Just like many people have learned the hard way, possession is often nine-tenths of the law. If you can have life insurance policies and financial accounts transferred to your chosen beneficiary outside of probate, it becomes very difficult for dissenting family members to find out about their existence, and more difficult and expensive to dispute the transfer to your desired beneficiary.

2. Using a ‘no-contest’ clause the right way

So, you have chosen to disinherit your family or leave them less than they would be entitled to if you had no will. If they decide to glumly accept their diminished inheritance, you have no issues. But if they choose to contest your will or trust, they are in a position to (at worst) receive that lesser bequest or (at best) overturn your will or trust. One way to avoid this situation is by using a “no-contest” (aka “in terrorem”) clause. A no-contest clause states that if someone contests your will, they get nothing.

Here is where people mess up: They include the no-contest clause, then leave no property to the disinherited family member. Since the disowned family member is receiving nothing anyway, he or she has nothing to lose by contesting the document, so the clause serves no purpose (and may actually give them the ability to also depose your choice of executor, which would otherwise not be permitted without the no-contest clause).

For a no-contest clause to be effective, leave a more-than-nominal bequest (even though you may want to cut them out entirely, it could be worth it). Let the potential contestant know that there is a somewhat attractive alternative to receiving nothing, so leave an amount that lets the family member realize they have an incentive to not contest the will. And remember that you need to make the amount meaningful enough to actually dissuade a dispute: Leaving a beneficiary $10 is more likely to goad them into contesting your estate than leaving them nothing.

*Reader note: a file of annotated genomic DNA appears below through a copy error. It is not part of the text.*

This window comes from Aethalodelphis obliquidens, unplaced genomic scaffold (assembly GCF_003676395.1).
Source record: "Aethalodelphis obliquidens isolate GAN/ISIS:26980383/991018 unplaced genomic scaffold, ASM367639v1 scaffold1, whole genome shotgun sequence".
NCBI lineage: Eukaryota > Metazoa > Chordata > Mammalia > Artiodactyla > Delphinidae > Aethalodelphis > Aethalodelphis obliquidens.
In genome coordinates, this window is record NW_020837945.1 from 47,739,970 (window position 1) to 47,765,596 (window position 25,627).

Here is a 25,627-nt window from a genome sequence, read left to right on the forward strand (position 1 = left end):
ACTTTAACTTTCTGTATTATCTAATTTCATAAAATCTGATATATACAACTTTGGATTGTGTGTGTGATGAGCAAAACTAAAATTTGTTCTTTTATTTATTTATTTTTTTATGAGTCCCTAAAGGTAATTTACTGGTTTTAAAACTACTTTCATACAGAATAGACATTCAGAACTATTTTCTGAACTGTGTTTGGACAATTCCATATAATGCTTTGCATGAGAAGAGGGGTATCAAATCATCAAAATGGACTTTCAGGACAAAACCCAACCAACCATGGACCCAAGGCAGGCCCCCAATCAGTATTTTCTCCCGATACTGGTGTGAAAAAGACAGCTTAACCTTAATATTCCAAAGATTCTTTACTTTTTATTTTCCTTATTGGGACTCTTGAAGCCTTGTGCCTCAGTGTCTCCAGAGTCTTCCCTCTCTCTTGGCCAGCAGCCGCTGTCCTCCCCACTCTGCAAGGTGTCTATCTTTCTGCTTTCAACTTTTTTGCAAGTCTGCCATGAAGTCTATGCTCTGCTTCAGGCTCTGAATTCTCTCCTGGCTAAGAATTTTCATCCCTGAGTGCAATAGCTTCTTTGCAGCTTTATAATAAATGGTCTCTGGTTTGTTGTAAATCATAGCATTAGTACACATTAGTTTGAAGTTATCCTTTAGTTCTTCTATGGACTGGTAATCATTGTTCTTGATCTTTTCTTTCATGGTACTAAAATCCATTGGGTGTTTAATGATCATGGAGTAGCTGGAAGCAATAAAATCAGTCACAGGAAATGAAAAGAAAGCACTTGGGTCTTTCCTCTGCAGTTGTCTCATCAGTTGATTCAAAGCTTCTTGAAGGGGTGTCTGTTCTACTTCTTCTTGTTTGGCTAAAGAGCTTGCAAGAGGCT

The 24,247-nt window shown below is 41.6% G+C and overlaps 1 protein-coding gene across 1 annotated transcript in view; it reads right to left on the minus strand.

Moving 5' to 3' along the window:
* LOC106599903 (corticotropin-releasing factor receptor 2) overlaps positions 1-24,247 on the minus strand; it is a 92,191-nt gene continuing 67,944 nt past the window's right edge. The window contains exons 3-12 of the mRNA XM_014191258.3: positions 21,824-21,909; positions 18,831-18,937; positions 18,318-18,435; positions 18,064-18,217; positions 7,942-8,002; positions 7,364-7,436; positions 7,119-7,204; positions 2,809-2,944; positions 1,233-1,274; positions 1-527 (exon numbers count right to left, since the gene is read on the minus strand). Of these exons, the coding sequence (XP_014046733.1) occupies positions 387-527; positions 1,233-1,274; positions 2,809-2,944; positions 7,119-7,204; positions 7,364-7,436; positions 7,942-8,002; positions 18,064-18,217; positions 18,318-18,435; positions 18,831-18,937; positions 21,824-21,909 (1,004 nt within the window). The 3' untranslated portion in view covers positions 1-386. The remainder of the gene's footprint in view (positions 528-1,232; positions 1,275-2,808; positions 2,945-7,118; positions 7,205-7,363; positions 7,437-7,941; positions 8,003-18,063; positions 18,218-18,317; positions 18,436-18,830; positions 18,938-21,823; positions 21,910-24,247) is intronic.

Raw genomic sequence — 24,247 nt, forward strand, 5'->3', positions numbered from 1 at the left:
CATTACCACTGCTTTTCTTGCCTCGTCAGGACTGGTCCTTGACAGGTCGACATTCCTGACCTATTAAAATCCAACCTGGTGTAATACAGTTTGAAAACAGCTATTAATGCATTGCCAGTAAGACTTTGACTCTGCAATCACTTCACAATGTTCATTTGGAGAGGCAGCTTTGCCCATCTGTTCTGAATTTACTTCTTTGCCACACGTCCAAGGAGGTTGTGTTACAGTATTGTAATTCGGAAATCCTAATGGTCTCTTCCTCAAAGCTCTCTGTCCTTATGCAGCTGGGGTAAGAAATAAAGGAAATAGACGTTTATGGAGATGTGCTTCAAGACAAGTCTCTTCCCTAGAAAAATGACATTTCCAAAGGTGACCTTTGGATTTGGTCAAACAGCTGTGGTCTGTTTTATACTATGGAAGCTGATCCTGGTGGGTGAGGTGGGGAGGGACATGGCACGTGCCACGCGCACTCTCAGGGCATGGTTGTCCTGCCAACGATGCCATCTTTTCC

3. Documenting the reasons for disinheriting

Be cautious attempting to follow this step: Legal documents have very specific formats and execution requirements. Merely signing a letter that states, “I don’t like my brother or his wife, and I sense his kids are illegitimate, so I leave them nothing,” has just a little more probative value than questioning an overly ripe pineapple about the merits of the estate dispute.